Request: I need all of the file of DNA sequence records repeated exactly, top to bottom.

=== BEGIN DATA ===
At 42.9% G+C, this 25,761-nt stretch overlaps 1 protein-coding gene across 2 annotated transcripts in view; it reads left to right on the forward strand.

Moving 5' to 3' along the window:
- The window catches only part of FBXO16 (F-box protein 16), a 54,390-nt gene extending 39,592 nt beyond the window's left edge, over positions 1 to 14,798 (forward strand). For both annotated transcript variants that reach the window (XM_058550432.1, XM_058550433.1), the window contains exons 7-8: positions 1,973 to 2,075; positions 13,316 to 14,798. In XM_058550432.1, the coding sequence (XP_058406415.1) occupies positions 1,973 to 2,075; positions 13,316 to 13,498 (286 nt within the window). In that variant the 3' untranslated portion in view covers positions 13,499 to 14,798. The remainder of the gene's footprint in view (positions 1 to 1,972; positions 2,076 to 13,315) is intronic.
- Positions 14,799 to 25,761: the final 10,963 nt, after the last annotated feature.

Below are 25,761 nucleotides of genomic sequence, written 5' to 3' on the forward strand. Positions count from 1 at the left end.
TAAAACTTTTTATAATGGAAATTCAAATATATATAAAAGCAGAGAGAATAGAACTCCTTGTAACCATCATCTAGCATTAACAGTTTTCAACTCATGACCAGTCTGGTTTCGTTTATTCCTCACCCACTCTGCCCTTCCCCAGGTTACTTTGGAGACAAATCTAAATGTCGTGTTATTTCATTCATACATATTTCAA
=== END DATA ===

At 42.9% G+C, this 25,761-nt stretch overlaps 1 protein-coding gene across 2 annotated transcripts in view; it reads left to right on the forward strand.

Moving 5' to 3' along the window:
- The window catches only part of FBXO16 (F-box protein 16), a 54,390-nt gene extending 39,592 nt beyond the window's left edge, over positions 1 to 14,798 (forward strand). For both annotated transcript variants that reach the window (XM_058550432.1, XM_058550433.1), the window contains exons 7-8: positions 1,973 to 2,075; positions 13,316 to 14,798. In XM_058550432.1, the coding sequence (XP_058406415.1) occupies positions 1,973 to 2,075; positions 13,316 to 13,498 (286 nt within the window). In that variant the 3' untranslated portion in view covers positions 13,499 to 14,798. The remainder of the gene's footprint in view (positions 1 to 1,972; positions 2,076 to 13,315) is intronic.
- Positions 14,799 to 25,761: the final 10,963 nt, after the last annotated feature.

Below are 25,761 nucleotides of genomic sequence, written 5' to 3' on the forward strand. Positions count from 1 at the left end.
TAAAACTTTTTATAATGGAAATTCAAATATATATAAAAGCAGAGAGAATAGAACTCCTTGTAACCATCATCTAGCATTAACAGTTTTCAACTCATGACCAGTCTGGTTTCGTTTATTCCTCACCCACTCTGCCCTTCCCCAGGTTACTTTGGAGACAAATCTAAATGTCGTGTTATTTCATTCATACATATTTCAA